As you also know, Scott Walker did not campaign on this issue when he ran for office. If he had, we are confident that you would not be listed among his largest contributors. As such, we are contacting you now to request your support.

The undersigned groups would like your company to publicly oppose Governor Walker’s efforts to virtually eliminate collective bargaining for public employees in Wisconsin. While we appreciate that you may need some time to consider this request, we ask for your response by March 17. In the event that you do not respond to this request by that date, we will assume that you stand with Governor Walker and against the teachers, nurses, police officers, fire fighters, and other dedicated public employees who serve our communities.

In the event that you cannot support this effort to save collective bargaining, please be advised that the undersigned will publicly and formally boycott the goods and services provided by your company. However, if you join us, we will do everything in our power to publicly celebrate your partnership in the fight to preserve the right of public employees to be heard at the bargaining table.Wisconsin’s public employee unions serve to protect and promote equality and fairness in the workplace. We hope you will stand with us and publicly share that ideal.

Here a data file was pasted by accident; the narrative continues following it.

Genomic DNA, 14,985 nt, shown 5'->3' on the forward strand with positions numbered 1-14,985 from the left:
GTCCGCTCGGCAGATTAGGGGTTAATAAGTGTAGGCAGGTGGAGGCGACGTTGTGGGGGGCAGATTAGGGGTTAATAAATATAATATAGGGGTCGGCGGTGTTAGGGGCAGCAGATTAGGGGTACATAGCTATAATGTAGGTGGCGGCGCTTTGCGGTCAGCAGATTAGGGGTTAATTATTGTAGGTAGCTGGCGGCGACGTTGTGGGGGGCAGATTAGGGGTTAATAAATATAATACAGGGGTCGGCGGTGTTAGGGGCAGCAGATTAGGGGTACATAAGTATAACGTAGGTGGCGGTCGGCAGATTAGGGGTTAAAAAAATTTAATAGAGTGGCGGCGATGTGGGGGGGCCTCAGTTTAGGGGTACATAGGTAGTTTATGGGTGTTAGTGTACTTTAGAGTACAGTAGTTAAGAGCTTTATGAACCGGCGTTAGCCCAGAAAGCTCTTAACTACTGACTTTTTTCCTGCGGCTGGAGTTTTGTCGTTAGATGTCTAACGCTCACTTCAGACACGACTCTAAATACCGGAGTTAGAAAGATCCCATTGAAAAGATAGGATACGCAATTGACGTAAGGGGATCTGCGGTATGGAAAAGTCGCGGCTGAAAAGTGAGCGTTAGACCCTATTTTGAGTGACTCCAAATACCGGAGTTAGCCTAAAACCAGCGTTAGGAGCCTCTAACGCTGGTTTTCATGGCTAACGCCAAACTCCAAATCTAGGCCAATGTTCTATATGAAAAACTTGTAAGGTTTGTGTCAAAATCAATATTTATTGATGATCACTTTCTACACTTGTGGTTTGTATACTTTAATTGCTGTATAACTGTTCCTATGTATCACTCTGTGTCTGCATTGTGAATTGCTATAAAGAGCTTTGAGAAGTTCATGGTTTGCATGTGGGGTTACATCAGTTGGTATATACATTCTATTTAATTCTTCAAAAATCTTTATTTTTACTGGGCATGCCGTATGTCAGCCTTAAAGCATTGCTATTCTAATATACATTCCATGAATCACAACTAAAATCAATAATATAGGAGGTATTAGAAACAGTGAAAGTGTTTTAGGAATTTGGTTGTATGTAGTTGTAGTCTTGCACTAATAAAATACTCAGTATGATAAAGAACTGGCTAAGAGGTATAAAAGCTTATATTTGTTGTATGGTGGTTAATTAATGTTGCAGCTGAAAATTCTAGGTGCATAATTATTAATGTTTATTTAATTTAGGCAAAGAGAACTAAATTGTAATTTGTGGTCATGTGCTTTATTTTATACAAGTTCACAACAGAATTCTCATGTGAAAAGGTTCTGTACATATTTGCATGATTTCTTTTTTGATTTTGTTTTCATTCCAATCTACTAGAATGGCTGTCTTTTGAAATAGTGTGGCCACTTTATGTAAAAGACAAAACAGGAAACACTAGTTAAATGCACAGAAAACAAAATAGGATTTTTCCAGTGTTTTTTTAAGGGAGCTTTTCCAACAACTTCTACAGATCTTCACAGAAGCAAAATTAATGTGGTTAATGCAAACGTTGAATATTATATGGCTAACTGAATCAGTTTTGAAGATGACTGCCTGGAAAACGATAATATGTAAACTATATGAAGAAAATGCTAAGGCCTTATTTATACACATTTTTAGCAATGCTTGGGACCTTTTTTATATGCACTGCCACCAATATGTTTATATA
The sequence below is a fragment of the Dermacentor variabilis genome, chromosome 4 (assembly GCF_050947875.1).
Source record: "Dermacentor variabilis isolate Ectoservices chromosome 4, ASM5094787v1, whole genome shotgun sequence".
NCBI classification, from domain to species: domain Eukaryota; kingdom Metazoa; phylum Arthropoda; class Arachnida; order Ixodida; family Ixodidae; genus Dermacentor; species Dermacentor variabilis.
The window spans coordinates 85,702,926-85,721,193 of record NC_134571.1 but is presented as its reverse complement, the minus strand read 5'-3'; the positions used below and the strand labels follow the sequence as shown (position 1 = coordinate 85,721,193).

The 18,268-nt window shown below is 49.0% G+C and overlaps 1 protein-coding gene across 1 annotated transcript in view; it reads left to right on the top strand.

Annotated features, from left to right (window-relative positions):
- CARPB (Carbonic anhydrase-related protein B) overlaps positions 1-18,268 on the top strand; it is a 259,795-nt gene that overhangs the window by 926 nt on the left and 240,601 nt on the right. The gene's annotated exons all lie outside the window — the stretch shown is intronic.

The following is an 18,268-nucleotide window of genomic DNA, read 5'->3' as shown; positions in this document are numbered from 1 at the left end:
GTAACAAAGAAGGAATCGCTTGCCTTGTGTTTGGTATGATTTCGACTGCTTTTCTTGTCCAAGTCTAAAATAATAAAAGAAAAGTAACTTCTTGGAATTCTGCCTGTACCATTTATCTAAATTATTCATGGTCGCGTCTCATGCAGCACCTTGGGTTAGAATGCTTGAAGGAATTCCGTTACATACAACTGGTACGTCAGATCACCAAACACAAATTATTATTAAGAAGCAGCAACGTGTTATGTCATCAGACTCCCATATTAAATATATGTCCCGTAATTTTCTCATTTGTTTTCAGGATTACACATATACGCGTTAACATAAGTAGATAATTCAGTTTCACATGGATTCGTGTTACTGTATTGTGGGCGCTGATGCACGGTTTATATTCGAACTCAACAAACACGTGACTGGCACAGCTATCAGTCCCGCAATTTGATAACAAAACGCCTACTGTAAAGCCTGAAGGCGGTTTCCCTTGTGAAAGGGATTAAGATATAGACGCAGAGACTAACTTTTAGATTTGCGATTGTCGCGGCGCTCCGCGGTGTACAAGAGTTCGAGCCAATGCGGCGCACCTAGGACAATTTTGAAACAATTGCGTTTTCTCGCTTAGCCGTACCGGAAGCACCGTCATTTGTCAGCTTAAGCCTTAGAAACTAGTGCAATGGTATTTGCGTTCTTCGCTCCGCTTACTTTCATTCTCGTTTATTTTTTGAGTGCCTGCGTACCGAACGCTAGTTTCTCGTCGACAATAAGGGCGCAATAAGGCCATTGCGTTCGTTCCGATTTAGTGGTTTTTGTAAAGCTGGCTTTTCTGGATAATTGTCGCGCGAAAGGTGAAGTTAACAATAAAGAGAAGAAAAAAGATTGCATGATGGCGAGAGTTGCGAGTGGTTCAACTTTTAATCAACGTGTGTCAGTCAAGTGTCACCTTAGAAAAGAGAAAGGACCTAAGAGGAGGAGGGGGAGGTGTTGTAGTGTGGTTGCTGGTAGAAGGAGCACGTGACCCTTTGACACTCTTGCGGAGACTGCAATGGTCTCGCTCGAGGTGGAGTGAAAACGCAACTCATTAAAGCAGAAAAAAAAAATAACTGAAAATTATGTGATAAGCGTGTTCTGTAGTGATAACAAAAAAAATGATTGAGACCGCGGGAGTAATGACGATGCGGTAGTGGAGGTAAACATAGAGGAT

In the event you would like to discuss this matter further, please contact the executive Director of the Wisconsin Professional Police Association, Jim Palmer, at 608.273.3840. Thank you in advance for your consideration. We look forward to hearing from you soon.

James L. Palmer, Executive Director
Wisconsin Professional Police Association
Mahlon Mitchell,President
Professional Fire Fighters